How foodbanks work

Providing emergency food to people in crisis.

How Slough Foodbank works

Every day people in the UK go hungry for reasons ranging from redundancy to receiving an unexpected bill on a low income. A simple box of food makes a big difference. Once the immediate problem of hunger and lack of food is met, the people receiving help are better able to think about their problems and get help to tackle them. Other benefits of Foodbanks include helping prevent crime as they don’t need to steal food, helping prevent housing loss as rent money isn’t spent on food, helping to limit family breakdown as some of the stress and arguments are reduced and mental health problems caused by stress and pressure are relieved.


Food is donated

Schools, churches, businesses and individuals donate non-perishable, in-date food and toiletries.

In 2020 the warehouse managed 87 tonnes of stock in and 80 tonnes out of non-perishable, in-date food and toiletries to the Foodbank. Large collections take place as part of Harvest Festival celebrations and food is also collected at supermarkets as well as being delivered direct to the warehouse, with December being the busiest month where 15 tonnes came into the warehouse and 9.5 tonnes were distributed out. During December we held a Christmas Bazaar, where clients were invited to select Christmas treats and goodies.


Christmas adds so much pressure to people living in food poverty. Slough Foodbank selected Christmas treats and goodies from the generous donations received and held a Christmas Bazaar where clients were invited to come and choose items. We hope this sent a message of love and helped in a small way to make the Christmas season more enjoyable for those who are in crisis.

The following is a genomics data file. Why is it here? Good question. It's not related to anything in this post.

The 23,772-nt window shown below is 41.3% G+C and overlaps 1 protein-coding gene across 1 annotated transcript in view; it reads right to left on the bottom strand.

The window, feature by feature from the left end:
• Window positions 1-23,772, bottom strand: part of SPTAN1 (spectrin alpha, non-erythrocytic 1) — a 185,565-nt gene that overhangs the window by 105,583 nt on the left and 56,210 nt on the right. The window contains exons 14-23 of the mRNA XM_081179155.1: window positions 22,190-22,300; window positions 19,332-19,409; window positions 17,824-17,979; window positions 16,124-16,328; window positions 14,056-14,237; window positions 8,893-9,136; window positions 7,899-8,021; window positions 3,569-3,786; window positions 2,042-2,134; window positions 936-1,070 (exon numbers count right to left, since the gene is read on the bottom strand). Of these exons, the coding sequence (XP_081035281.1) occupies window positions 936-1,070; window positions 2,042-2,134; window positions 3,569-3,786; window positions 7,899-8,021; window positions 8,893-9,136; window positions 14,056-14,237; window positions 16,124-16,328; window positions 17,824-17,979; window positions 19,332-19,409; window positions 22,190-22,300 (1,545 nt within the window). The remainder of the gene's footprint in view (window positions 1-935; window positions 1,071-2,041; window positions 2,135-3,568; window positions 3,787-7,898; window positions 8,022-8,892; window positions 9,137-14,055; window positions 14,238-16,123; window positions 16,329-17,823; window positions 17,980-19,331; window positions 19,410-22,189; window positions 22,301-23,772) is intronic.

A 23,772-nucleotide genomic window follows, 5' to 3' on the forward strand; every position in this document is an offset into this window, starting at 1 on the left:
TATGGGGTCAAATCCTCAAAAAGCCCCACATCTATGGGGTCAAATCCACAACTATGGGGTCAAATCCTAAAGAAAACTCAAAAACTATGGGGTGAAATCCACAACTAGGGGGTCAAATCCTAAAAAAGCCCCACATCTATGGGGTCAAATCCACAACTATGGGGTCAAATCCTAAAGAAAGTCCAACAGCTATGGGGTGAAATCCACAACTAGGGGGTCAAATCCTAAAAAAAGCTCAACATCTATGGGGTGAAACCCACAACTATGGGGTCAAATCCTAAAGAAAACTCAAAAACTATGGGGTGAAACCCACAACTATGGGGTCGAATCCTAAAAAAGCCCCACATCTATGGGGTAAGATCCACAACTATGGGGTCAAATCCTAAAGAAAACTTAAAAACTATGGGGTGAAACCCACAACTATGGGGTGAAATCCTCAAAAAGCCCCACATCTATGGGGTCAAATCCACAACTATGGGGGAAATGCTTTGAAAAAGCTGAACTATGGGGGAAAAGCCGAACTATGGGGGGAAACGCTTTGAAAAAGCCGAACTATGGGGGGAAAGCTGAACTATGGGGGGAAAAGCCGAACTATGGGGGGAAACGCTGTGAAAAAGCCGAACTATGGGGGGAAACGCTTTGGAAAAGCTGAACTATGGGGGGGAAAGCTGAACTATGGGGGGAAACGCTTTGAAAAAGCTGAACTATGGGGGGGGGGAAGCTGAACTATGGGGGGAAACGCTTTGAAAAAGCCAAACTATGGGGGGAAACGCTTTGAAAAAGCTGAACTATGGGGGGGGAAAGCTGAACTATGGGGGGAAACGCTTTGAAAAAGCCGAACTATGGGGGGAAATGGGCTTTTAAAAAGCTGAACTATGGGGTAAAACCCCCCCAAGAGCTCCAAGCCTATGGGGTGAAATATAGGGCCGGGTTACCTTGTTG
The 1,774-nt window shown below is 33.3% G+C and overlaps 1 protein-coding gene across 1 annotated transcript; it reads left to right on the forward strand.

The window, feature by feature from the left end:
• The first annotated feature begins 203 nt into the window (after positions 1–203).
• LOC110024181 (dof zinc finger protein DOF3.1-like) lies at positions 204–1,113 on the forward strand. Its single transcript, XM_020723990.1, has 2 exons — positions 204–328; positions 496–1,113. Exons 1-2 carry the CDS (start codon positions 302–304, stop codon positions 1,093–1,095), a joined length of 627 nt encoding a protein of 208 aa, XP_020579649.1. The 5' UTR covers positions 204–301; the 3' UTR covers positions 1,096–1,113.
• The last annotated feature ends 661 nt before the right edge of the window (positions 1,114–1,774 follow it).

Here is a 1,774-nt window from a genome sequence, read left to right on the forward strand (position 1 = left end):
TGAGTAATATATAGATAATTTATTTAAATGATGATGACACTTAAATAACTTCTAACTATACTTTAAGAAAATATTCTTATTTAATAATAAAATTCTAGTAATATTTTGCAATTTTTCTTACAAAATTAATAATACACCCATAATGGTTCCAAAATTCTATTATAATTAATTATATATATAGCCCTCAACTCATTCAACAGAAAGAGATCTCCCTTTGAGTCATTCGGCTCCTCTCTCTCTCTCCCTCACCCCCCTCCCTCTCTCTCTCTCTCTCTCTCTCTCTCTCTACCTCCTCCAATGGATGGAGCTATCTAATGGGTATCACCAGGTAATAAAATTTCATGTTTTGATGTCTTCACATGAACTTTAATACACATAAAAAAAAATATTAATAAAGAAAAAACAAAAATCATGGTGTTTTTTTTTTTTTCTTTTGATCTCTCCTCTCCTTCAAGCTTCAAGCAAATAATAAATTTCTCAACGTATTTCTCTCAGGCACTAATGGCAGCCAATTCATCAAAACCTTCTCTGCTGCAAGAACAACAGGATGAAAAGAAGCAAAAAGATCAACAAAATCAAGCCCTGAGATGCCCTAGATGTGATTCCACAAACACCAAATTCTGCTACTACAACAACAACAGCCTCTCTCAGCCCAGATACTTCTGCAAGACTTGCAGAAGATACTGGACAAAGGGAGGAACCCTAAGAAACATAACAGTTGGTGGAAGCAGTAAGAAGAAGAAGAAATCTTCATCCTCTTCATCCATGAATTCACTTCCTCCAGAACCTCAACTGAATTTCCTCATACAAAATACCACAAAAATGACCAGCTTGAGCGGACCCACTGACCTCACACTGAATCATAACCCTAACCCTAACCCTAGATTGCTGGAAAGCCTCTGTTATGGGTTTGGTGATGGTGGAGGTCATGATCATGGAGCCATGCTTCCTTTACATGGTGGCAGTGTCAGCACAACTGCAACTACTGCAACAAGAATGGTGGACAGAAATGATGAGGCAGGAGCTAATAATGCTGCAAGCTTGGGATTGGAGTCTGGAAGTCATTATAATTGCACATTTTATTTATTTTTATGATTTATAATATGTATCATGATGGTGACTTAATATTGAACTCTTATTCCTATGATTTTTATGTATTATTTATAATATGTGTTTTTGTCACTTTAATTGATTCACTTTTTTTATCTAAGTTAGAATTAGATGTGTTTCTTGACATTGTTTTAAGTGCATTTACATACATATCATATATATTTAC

The Christmas Bazaar included chocolate biscuit selections packs, mince pies, crisps, pickles, custard, tinned ham or salmon, crackers, tea, Christmas pudding, chocolates as well as a toiletries.


Food is sorted and stored

Volunteers sort food to check that it’s in date, it is stored in strict date order in the warehouse and then packed into food parcels of varying sizes including single, couple, small family and large family. We also have special packs for the homeless which include single servings with ring pull cans and food that does not need to be heated before being eaten. These pre-prepared food parcels are then sent to the distribution centres ready to be given to people in need. In addition to food we also provide basic toiletries.


Professionals identify people in need

Slough Foodbank partners with over 200 referral agencies to identify people in crisis and issue them with a foodbank voucher. Referral agencies include: a wide range of care professionals such as doctors, health visitors, social workers, children’s services and children’s centres, the job centre, probation services and police .


Clients receive food

Slough Foodbank clients attend one of 5 distribution centres, open 6 days a week across the Slough area. Clients must have been referred to us and have had an e-voucher issued which is then  redeemed for three days emergency food. Volunteers meet clients over a cup of tea or coffee and biscuits and specially trained volunteers take time to chat and signpost people to local and national support agencies able to help with the longer-term problems.

More than food

Slough Foodbank provide additional help and support alongside an emergency food parcel. In addition to food, Slough Foodbank also provides basic toiletries such as shampoo, shower gel, toilet roll, razors and shaving foam as well as baby food and nappies.

Slough Fuelbank is a limited top-up to home energy (gas or electric) to help clients to heat/cook the food we provide. Too often people are forced to make a decision between food and fuel.

Slough Foodbank asks clients if they have any pets and then provides pet food accordingly. This helps to keep the pets in the family and stop food being fed to pets instead of clients.


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